Ukraine

Article

July 6, 2022

Ukraine (/y.kʁɛn/; Ukrainian: Україна, Ukraïna /ukrɑˈjinɑ/) is a state in Eastern Europe, the second largest in Europe by area and the first entirely European. It is bordered by the Black Sea and the Sea of ​​Azov to the south, borders with Russia to the northeast and east, with Belarus to the north, with Poland, Slovakia and Hungary to the west and with Romania and Moldova to the southwest. The capital, and the most populous city in the country, is kyiv. The origins of Ukrainian culture can be traced back to the medieval Eastern Slavic state of Kievan Rus'. After the fall of the latter following the Mongol invasions of the 13th century, the territory was partitioned and claimed by several foreign powers, including the Republic of the Two Nations to the west and the Ottoman Empire to the west. south. The independent Cossack Hetmanate existed between the 17th and 18th centuries, before its eastern and central parts were incorporated into the Russian Empire. Western Ukraine will, for its part, be integrated into the Austrian Empire, its successor Austria-Hungary, then the Second Republic of Poland. During the Russian Revolution, the Ukrainian People's Republic briefly gained independence with international recognition, became part of the former Western Ukrainian People's Republic, but eventually became the Ukrainian Soviet Socialist Republic of the Soviet Union, in the 1920s following the Russian Civil War. In 1939, the Soviet Union completed its conquest of Western Ukraine in accordance with the German-Soviet pact. Ukraine once again became independent in 1991, with the breakup of the USSR, and was then the world's third nuclear power in terms of the number of warheads. On December 5, 1994, Ukraine gave up its nuclear weapons within the framework of the Budapest Memorandum in exchange for guarantees on its security and territorial integrity, of which Russia, the United States and the United Kingdom were guarantors. Following the 2014 revolution, Crimea was annexed by Russia and a civil war broke out in the east of the country with pro-Russian separatists. Faced with the Russian threat and Russia's non-respect of its 1994 commitments, Ukraine sought new security guarantees by drawing closer to NATO. The crisis took on a new dimension on February 24, 2022, when Ukraine was invaded by Russian armed forces on the orders of Vladimir Putin. The official language is Ukrainian, but Russian is also widely used, especially in the south and east of the country, due to the domination of the old Russian empire and several centuries of Russification that this region has experienced. part of the country.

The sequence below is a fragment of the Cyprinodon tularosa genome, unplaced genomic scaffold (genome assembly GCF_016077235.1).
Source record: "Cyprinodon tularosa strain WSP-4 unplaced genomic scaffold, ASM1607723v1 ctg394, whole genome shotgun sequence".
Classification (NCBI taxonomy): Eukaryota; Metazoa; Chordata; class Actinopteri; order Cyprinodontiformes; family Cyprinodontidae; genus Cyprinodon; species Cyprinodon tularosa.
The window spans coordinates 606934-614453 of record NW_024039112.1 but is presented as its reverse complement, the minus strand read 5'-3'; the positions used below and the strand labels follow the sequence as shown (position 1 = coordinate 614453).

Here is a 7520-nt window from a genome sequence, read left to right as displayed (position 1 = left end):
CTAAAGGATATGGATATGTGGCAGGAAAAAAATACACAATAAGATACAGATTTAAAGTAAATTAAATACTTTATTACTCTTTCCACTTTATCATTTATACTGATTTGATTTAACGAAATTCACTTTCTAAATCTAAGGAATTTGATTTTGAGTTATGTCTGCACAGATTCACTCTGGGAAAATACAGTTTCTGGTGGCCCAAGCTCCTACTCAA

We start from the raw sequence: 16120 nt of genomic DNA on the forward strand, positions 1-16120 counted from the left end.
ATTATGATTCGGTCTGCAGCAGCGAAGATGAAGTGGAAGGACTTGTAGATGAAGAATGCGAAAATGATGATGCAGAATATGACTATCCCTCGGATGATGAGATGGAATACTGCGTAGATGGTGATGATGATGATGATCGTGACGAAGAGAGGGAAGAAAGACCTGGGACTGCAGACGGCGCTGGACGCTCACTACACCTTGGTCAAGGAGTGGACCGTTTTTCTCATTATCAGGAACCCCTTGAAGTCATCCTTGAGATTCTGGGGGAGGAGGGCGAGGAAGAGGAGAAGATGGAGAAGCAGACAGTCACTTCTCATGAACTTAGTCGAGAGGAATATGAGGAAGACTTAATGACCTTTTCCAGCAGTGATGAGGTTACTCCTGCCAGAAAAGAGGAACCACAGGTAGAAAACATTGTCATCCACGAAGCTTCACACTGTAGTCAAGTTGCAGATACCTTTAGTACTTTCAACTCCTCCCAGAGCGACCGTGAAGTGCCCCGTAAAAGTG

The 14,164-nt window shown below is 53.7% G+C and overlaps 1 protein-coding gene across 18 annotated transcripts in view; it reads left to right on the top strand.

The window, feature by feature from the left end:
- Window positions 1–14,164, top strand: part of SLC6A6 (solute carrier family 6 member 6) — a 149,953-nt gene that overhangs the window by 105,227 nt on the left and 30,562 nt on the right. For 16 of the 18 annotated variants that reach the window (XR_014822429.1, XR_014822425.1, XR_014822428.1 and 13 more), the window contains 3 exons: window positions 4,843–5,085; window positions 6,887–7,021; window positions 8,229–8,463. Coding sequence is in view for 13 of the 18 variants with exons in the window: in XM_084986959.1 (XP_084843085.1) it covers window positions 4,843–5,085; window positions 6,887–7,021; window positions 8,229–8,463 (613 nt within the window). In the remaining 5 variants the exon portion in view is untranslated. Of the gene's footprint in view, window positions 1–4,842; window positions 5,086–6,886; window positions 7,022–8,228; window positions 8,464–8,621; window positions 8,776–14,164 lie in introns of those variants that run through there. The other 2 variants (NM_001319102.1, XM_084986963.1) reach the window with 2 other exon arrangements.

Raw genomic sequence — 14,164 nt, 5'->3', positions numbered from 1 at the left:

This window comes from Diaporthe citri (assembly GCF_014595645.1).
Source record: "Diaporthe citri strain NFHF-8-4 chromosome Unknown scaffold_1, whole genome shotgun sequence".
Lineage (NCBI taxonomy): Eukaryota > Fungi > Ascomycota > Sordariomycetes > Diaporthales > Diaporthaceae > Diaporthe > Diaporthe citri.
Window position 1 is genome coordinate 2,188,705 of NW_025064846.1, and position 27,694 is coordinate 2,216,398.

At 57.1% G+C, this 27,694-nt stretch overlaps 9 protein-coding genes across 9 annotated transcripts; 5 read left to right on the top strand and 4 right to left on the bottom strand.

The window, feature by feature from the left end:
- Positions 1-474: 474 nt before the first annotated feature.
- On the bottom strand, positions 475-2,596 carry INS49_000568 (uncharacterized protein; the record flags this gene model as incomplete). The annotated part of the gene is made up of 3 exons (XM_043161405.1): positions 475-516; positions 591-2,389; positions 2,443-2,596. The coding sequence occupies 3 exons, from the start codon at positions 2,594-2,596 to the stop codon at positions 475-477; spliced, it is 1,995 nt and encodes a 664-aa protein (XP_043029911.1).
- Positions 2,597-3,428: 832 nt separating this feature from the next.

Etymology

The name of the country comes from the Ukrainian Україна or the Russian Украина, Oukraïna (respective scholarly transcriptions: Ukrajina and Ukraina), composed of the prefix or, "in, at, near, inside", and the root Slavic krai (край), which initially designates an incision, a notch, then a line delimiting something, hence, by extension, the meaning of "country, province" (in Russian: "end, extremity, periphery", " edge, edge” or “country, region, province”; in Bulgarian: “edge, corner, extremity, termination, end”, “proximity, neighborhood, surroundings”). This root is itself inherited from the proto-Turkish kırım, "edge, break", in reference to the confines of the world of the proto-Turkish nomads, which became a bastion of the Huns of Europe in the 4th century up to the Tatars of the Horde of Gold in the 15th century. In French, this etymology attested in the 17th century.

History

Ukraine is the home of the first Eastern Slavic state, founded by Scandinavians: Rus' of kyiv (also called in Western writings Ruthenia), which during the 10th and 11th centuries